Monday, 20 March 2017

REVIEW: The Full Monty at the Alhambra Bradford

The Alhambra theatre is a 1400 seat 100 year old theatre and in remarkably good condition and is the latest stop for the national tour of The Full Monty, the play based on the feel good movie of1997. It has three more stops before the tour ends in Sunderland, Llandudno and its spiritual home, Sheffield. 

On this occasion the full house was 95% female and I have rarely heard so much noise in the auditorium before and during the show, even for pantomimes. They are clearly fans of the movie and anticipating the show stopping ending with great excitement. 

However, some of the dialogue is drowned out by the noise and not helped by the fact that the cast are not personally miked, relying instead on three mikes at the front of the stage and requiring the young lad playing Nathan, the son of Gaz, to shout his lines through most of the show.

The background to the stage play is literally the abandoned steel works in Sheffield which has impacted the lives and communities of the former workers in the early seventies. The back wall of the derelict works dominates the stage and all the other scenes are played against this backdrop. While this works for much of the play the scenes in the job centre, on a park bench and around their homes are restricted by this design. 

Despite these distractions, the strong cast create a developing sense of togetherness and friendship which is touching and believable. Gaz, the unemployed ringleader is played by Gary Lucy and his on-off relationship with his best mate Dave, played by Kai Owen is at the centre of the story as is Gaz's relationship with his son Nathan.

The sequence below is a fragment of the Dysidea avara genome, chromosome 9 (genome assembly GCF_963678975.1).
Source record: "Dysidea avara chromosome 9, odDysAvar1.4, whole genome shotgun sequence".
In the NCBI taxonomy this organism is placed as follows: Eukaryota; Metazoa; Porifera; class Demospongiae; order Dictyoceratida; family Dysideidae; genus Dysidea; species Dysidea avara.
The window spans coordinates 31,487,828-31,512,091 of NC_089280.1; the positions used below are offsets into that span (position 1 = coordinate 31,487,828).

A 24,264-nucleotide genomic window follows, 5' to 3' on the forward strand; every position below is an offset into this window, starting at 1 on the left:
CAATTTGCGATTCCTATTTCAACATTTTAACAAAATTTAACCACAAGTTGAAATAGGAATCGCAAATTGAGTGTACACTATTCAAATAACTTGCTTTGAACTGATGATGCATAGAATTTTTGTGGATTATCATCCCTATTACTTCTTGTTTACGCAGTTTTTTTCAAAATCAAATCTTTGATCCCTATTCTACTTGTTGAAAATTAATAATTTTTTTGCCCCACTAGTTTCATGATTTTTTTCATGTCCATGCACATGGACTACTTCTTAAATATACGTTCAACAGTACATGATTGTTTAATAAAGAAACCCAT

Anthony Lewis plays the suicidal security man, Lomper, an outsider and loner
who the men gradually draw into their plans. Louis Emerick plays Horse and his audition dance is one of the highlights of the production. Andrew Dunn plays the former steel work foreman now pretending to be in work to avoid telling his wife and he gradually succumbs to the group friendship.

The final arrival to the dance troop is Chris Fountain as Guy at the end of Act 1 and clearly much awaited by the audience bringing whoops of delight when he drops his trousers. 

This is a show about these six men and the young boy and the other characters are under-developed and merely foils to the men in their daily lives but that does not matter as the audience are with the men and their final show as the front cloth drops.

Review by Nick Wayne

Rating: ★★★
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